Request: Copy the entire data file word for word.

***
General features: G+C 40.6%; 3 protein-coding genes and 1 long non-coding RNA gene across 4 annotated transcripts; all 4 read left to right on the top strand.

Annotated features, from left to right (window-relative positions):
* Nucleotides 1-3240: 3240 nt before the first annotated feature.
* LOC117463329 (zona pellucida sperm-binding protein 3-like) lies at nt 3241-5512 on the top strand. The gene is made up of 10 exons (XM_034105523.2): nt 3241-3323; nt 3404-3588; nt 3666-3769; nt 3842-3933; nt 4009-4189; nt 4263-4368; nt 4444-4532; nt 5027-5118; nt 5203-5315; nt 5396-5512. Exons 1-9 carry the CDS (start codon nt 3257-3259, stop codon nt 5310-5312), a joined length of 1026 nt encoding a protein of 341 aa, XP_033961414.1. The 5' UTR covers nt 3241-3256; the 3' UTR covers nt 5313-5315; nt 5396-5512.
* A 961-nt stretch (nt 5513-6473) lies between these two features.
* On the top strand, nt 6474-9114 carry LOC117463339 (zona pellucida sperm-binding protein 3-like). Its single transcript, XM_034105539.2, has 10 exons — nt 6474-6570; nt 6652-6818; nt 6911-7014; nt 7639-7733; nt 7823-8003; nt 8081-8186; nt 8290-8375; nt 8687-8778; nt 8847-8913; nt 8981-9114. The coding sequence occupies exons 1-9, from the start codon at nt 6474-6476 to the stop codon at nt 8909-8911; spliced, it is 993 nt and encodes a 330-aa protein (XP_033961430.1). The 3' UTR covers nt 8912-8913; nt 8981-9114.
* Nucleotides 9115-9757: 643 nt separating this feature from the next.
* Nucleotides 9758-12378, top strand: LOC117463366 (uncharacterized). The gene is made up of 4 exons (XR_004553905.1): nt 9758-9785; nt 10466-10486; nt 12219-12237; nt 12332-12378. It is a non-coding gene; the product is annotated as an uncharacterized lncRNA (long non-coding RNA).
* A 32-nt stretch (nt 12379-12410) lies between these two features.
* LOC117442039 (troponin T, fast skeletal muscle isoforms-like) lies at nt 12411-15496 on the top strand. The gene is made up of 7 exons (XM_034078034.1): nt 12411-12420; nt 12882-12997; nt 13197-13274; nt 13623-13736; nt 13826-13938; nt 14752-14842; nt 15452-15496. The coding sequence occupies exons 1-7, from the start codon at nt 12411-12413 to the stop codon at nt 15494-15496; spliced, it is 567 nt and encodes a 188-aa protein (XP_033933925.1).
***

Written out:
General features: G+C 40.6%; 3 protein-coding genes and 1 long non-coding RNA gene across 4 annotated transcripts; all 4 read left to right on the top strand.

Annotated features, from left to right (window-relative positions):
* Nucleotides 1-3240: 3240 nt before the first annotated feature.
* LOC117463329 (zona pellucida sperm-binding protein 3-like) lies at nt 3241-5512 on the top strand. The gene is made up of 10 exons (XM_034105523.2): nt 3241-3323; nt 3404-3588; nt 3666-3769; nt 3842-3933; nt 4009-4189; nt 4263-4368; nt 4444-4532; nt 5027-5118; nt 5203-5315; nt 5396-5512. Exons 1-9 carry the CDS (start codon nt 3257-3259, stop codon nt 5310-5312), a joined length of 1026 nt encoding a protein of 341 aa, XP_033961414.1. The 5' UTR covers nt 3241-3256; the 3' UTR covers nt 5313-5315; nt 5396-5512.
* A 961-nt stretch (nt 5513-6473) lies between these two features.
* On the top strand, nt 6474-9114 carry LOC117463339 (zona pellucida sperm-binding protein 3-like). Its single transcript, XM_034105539.2, has 10 exons — nt 6474-6570; nt 6652-6818; nt 6911-7014; nt 7639-7733; nt 7823-8003; nt 8081-8186; nt 8290-8375; nt 8687-8778; nt 8847-8913; nt 8981-9114. The coding sequence occupies exons 1-9, from the start codon at nt 6474-6476 to the stop codon at nt 8909-8911; spliced, it is 993 nt and encodes a 330-aa protein (XP_033961430.1). The 3' UTR covers nt 8912-8913; nt 8981-9114.
* Nucleotides 9115-9757: 643 nt separating this feature from the next.
* Nucleotides 9758-12378, top strand: LOC117463366 (uncharacterized). The gene is made up of 4 exons (XR_004553905.1): nt 9758-9785; nt 10466-10486; nt 12219-12237; nt 12332-12378. It is a non-coding gene; the product is annotated as an uncharacterized lncRNA (long non-coding RNA).
* A 32-nt stretch (nt 12379-12410) lies between these two features.
* LOC117442039 (troponin T, fast skeletal muscle isoforms-like) lies at nt 12411-15496 on the top strand. The gene is made up of 7 exons (XM_034078034.1): nt 12411-12420; nt 12882-12997; nt 13197-13274; nt 13623-13736; nt 13826-13938; nt 14752-14842; nt 15452-15496. The coding sequence occupies exons 1-7, from the start codon at nt 12411-12413 to the stop codon at nt 15494-15496; spliced, it is 567 nt and encodes a 188-aa protein (XP_033933925.1).